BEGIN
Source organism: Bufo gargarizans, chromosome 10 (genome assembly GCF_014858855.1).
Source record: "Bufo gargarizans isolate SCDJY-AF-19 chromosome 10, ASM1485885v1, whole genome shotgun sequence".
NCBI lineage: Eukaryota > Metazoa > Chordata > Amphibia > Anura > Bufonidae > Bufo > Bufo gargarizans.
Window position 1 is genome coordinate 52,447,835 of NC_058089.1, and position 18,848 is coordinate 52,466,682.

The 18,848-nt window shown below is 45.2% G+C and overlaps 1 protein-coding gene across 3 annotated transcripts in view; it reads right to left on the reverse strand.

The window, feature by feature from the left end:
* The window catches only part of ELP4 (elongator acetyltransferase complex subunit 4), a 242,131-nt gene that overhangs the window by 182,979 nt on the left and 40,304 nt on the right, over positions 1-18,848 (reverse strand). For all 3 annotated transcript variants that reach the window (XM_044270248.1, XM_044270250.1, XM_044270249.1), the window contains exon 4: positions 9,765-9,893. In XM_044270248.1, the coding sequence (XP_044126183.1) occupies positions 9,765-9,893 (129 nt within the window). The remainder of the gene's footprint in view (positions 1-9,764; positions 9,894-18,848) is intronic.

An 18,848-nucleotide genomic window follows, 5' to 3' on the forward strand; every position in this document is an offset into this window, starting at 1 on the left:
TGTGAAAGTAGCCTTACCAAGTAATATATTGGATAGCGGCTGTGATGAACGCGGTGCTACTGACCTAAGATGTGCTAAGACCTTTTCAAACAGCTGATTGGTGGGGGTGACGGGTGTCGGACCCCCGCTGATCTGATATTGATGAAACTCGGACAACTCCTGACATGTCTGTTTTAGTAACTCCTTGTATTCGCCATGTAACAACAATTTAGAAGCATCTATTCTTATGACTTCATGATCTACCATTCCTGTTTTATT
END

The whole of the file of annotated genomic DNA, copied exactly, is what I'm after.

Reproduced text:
Source organism: Bufo gargarizans, chromosome 10 (genome assembly GCF_014858855.1).
Source record: "Bufo gargarizans isolate SCDJY-AF-19 chromosome 10, ASM1485885v1, whole genome shotgun sequence".
NCBI lineage: Eukaryota > Metazoa > Chordata > Amphibia > Anura > Bufonidae > Bufo > Bufo gargarizans.
Window position 1 is genome coordinate 52,447,835 of NC_058089.1, and position 18,848 is coordinate 52,466,682.

The 18,848-nt window shown below is 45.2% G+C and overlaps 1 protein-coding gene across 3 annotated transcripts in view; it reads right to left on the reverse strand.

The window, feature by feature from the left end:
* The window catches only part of ELP4 (elongator acetyltransferase complex subunit 4), a 242,131-nt gene that overhangs the window by 182,979 nt on the left and 40,304 nt on the right, over positions 1-18,848 (reverse strand). For all 3 annotated transcript variants that reach the window (XM_044270248.1, XM_044270250.1, XM_044270249.1), the window contains exon 4: positions 9,765-9,893. In XM_044270248.1, the coding sequence (XP_044126183.1) occupies positions 9,765-9,893 (129 nt within the window). The remainder of the gene's footprint in view (positions 1-9,764; positions 9,894-18,848) is intronic.

An 18,848-nucleotide genomic window follows, 5' to 3' on the forward strand; every position in this document is an offset into this window, starting at 1 on the left:
TGTGAAAGTAGCCTTACCAAGTAATATATTGGATAGCGGCTGTGATGAACGCGGTGCTACTGACCTAAGATGTGCTAAGACCTTTTCAAACAGCTGATTGGTGGGGGTGACGGGTGTCGGACCCCCGCTGATCTGATATTGATGAAACTCGGACAACTCCTGACATGTCTGTTTTAGTAACTCCTTGTATTCGCCATGTAACAACAATTTAGAAGCATCTATTCTTATGACTTCATGATCTACCATTCCTGTTTTATT